Are New Internet Players Destroying This Company?
Shares of Bankrate (NYSE:RATE) plunged by double digits on Wednesday after the personal finance information provider announced financial results for the fourth quarter. The company has over three decades of experience in financial publishing, but is it falling behind in the wake of new and popular online resources?
After Tuesday’s closing bell, the Florida-based company reported net income of $0.30 million (zero cents per share), down nearly 98 percent from $14 million a year earlier. Revenue for the fourth quarter came in at $93.2 million, compared to $113.8 million in the fourth quarter of 2011.
The results were a miss on the top and bottom line. Adjusted earnings were 6 cents per share in the quarter, down from 19 cents per share a year earlier. In comparison, analysts were expecting adjusting earnings of 11 cents per share on revenue of $106.3 million.
Bankrate provides a wide variety of information in regards to mortgage rates, auto loans, debt management, deposit rates and home equity decisions. However, other companies have also entered this industry, especially with home mortgages…
Companies such as Tree.com (NASDAQ:TREE), Zillow (NASDAQ:Z) and Trulia (NYSE:TRLA) all provide similar services in some capacity. As the chart below shows, Bankrate was already underperforming competitors before the quarterly results, when looking over the past year.
On Wednesday, shares of Bankrate fell even further by plunging more than 19 percent to reach a fresh 52-week low below $10. In comparison, Bankrate has a 52-week high of nearly $26. The company approved a $70 million share repurchase program, but it is obviously failing to alleviate concerns. Interestingly, shares of Trulia and Zillow spiked more than 26 percent and 9 percent, respectively.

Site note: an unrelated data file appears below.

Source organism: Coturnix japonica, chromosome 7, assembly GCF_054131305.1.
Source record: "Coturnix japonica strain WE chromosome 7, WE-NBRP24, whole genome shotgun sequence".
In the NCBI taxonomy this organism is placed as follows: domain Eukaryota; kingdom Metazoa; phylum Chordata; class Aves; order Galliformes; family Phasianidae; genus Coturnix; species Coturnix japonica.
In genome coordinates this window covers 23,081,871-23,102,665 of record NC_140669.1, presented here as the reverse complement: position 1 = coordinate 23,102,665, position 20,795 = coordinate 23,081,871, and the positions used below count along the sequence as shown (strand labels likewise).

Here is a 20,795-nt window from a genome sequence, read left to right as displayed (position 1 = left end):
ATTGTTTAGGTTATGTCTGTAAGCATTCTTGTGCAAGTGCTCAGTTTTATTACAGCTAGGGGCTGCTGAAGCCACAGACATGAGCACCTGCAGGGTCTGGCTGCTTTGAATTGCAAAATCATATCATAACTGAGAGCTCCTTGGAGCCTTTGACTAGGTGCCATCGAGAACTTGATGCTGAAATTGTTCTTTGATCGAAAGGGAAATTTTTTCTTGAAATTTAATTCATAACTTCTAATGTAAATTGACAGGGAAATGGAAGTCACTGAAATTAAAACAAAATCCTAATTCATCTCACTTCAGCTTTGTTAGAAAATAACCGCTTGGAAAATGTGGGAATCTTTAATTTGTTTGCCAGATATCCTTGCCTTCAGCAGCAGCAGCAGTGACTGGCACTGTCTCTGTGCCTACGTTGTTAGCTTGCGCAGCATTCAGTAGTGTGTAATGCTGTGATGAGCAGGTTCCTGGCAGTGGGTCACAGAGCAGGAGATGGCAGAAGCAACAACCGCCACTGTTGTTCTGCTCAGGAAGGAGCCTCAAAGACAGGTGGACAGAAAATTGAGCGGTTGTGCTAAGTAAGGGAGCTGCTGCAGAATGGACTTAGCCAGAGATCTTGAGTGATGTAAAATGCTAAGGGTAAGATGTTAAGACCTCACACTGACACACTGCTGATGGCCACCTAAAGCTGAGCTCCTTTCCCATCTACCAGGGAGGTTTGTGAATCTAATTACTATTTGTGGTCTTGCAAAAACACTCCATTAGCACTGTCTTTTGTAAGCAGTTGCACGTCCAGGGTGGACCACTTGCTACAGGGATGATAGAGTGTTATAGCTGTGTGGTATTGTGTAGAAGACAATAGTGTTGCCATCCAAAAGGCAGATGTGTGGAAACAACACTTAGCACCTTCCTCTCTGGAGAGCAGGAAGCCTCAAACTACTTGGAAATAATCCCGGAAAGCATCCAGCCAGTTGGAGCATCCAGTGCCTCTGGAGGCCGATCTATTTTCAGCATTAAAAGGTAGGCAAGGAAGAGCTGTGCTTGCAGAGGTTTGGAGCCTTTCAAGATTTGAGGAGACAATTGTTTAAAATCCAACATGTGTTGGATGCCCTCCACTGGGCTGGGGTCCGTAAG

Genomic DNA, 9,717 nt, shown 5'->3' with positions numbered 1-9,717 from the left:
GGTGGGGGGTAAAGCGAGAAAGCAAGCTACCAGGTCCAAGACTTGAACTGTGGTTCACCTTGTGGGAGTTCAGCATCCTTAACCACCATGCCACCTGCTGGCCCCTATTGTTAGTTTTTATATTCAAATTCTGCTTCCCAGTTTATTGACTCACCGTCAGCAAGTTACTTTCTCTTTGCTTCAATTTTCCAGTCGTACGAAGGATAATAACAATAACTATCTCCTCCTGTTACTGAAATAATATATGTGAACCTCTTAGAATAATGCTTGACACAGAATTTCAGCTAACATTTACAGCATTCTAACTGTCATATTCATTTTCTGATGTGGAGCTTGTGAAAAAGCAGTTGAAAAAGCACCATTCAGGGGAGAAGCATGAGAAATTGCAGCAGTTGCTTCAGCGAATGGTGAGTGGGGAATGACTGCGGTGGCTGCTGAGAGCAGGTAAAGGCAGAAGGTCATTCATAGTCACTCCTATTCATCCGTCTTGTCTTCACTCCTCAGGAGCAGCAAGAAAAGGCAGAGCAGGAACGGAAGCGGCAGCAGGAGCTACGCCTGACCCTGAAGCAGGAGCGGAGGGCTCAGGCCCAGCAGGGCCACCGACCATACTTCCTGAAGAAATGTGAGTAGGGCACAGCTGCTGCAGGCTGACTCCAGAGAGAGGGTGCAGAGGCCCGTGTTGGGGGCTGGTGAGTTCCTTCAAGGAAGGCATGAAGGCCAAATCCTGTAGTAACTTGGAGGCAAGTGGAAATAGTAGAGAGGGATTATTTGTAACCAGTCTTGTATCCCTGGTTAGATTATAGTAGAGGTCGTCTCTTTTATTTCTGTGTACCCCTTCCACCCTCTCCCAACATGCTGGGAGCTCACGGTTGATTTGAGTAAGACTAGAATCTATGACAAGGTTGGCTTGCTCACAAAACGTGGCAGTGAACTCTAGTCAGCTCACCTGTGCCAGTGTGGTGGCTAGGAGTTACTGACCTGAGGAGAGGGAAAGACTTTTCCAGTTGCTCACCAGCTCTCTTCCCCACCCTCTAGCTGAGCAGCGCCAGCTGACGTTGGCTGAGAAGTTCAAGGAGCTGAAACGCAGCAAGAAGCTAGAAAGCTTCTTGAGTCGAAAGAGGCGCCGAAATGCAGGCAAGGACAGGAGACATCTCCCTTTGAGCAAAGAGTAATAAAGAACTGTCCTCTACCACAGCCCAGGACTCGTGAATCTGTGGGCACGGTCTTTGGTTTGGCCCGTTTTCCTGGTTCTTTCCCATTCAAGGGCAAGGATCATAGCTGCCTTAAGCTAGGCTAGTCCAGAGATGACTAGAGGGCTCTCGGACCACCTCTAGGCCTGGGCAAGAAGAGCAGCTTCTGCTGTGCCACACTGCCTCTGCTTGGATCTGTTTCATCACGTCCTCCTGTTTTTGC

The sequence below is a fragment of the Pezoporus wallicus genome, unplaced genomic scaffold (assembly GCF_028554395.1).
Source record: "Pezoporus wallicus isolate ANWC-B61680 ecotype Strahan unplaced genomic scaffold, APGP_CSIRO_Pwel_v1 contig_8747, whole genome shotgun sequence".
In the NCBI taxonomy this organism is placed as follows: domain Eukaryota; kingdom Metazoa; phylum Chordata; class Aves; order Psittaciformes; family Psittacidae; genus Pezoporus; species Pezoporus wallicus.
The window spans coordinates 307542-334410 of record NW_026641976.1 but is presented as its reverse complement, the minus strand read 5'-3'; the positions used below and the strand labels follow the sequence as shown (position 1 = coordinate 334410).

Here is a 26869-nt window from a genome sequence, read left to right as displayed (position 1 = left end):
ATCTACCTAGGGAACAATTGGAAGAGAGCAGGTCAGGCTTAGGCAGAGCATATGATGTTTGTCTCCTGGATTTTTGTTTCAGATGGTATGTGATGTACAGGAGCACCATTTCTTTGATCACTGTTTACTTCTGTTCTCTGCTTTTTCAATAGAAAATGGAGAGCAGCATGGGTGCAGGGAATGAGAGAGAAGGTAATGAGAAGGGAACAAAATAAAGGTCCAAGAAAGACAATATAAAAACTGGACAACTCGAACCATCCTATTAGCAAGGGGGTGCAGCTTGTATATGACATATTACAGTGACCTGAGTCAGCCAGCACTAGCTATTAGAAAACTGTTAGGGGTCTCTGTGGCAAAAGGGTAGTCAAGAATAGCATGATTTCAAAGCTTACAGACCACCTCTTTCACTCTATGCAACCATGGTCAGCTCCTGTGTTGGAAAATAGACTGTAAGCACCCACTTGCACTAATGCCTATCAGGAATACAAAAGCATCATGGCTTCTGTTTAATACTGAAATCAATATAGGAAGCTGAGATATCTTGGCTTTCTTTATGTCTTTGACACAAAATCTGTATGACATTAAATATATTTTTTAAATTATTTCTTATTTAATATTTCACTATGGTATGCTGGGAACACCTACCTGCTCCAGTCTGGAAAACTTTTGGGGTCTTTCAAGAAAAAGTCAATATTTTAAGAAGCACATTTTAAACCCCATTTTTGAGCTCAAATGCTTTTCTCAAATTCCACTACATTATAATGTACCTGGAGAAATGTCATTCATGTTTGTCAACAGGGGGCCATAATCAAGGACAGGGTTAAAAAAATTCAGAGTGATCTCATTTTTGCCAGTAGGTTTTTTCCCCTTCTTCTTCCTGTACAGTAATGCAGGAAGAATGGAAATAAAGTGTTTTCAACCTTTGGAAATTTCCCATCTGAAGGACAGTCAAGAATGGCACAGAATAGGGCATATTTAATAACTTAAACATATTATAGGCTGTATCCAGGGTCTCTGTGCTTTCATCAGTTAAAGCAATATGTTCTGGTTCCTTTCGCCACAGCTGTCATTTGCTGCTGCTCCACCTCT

While it certainly appears that competitors are attracting investors away from Bankrate, there are also fundamental concerns about the future. Looking forward, Bankrate expects revenue to be flat for 2013, against $457.2 million in revenue last year. On average, analysts were expecting revenue of nearly $500 million in 2013.
Trying to remain upbeat about the situation, Thomas R. Evans, president and chief executive officer, says the recent dismal fourth quarter should serve as a bottom. He explains, “In insurance, the strategic transition to higher quality, high-margin leads is moving even more aggressively forward, and with our deep cuts of poor performing traffic behind us in Q4, is now on-track in many of our key criteria, such as agent sign ups and retention. That’s why we see Q4 as the bottoming out of that transition curve that we’ve discussed in the last two quarters. Encouragingly, in credit cards, we’re beginning to see the increased marketing activity across our portfolio of card issuers after a period of marketplace caution.”
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